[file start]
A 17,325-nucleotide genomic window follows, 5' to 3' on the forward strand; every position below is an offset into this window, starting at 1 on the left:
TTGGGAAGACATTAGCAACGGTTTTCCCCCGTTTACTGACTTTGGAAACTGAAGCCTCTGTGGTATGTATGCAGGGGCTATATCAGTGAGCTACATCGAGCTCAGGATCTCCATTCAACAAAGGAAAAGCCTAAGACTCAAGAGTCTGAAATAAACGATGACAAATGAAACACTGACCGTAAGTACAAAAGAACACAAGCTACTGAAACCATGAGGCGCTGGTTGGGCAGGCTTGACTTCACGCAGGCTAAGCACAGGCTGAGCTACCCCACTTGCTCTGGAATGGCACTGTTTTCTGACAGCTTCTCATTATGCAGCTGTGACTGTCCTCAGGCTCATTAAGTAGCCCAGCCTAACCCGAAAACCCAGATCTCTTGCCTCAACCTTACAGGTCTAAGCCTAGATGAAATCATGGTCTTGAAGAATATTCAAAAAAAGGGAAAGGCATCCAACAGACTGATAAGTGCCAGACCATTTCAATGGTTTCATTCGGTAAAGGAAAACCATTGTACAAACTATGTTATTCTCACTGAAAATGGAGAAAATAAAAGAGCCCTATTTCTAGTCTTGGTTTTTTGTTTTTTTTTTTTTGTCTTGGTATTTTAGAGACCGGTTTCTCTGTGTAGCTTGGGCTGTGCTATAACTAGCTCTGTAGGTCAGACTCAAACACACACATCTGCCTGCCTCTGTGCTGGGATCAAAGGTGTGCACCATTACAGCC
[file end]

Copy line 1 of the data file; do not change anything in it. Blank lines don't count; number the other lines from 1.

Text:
A 17,325-nucleotide genomic window follows, 5' to 3' on the forward strand; every position below is an offset into this window, starting at 1 on the left: